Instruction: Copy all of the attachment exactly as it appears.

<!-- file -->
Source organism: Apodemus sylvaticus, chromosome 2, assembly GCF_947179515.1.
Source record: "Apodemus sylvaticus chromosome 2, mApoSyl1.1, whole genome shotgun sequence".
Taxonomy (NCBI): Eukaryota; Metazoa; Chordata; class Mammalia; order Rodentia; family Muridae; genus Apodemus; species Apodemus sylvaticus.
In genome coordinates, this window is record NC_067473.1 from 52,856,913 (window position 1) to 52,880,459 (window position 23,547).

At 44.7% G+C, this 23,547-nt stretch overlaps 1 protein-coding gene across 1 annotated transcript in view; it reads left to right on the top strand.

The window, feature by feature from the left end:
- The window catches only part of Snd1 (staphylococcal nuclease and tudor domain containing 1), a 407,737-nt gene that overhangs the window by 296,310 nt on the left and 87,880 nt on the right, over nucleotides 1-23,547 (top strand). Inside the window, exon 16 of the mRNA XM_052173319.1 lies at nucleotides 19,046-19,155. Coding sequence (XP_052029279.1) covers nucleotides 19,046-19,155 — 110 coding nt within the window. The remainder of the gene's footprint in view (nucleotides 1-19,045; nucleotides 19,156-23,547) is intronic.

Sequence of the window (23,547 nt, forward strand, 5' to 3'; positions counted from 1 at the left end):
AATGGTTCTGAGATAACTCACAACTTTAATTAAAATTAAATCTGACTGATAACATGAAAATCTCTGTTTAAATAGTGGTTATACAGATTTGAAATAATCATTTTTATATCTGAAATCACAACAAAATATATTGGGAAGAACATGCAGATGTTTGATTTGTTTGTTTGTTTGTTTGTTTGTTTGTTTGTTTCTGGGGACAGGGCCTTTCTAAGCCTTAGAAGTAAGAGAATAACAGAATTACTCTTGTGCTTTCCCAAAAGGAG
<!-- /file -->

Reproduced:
Source organism: Apodemus sylvaticus, chromosome 2, assembly GCF_947179515.1.
Source record: "Apodemus sylvaticus chromosome 2, mApoSyl1.1, whole genome shotgun sequence".
Taxonomy (NCBI): Eukaryota; Metazoa; Chordata; class Mammalia; order Rodentia; family Muridae; genus Apodemus; species Apodemus sylvaticus.
In genome coordinates, this window is record NC_067473.1 from 52,856,913 (window position 1) to 52,880,459 (window position 23,547).

At 44.7% G+C, this 23,547-nt stretch overlaps 1 protein-coding gene across 1 annotated transcript in view; it reads left to right on the top strand.

The window, feature by feature from the left end:
- The window catches only part of Snd1 (staphylococcal nuclease and tudor domain containing 1), a 407,737-nt gene that overhangs the window by 296,310 nt on the left and 87,880 nt on the right, over nucleotides 1-23,547 (top strand). Inside the window, exon 16 of the mRNA XM_052173319.1 lies at nucleotides 19,046-19,155. Coding sequence (XP_052029279.1) covers nucleotides 19,046-19,155 — 110 coding nt within the window. The remainder of the gene's footprint in view (nucleotides 1-19,045; nucleotides 19,156-23,547) is intronic.

Sequence of the window (23,547 nt, forward strand, 5' to 3'; positions counted from 1 at the left end):
AATGGTTCTGAGATAACTCACAACTTTAATTAAAATTAAATCTGACTGATAACATGAAAATCTCTGTTTAAATAGTGGTTATACAGATTTGAAATAATCATTTTTATATCTGAAATCACAACAAAATATATTGGGAAGAACATGCAGATGTTTGATTTGTTTGTTTGTTTGTTTGTTTGTTTGTTTGTTTCTGGGGACAGGGCCTTTCTAAGCCTTAGAAGTAAGAGAATAACAGAATTACTCTTGTGCTTTCCCAAAAGGAG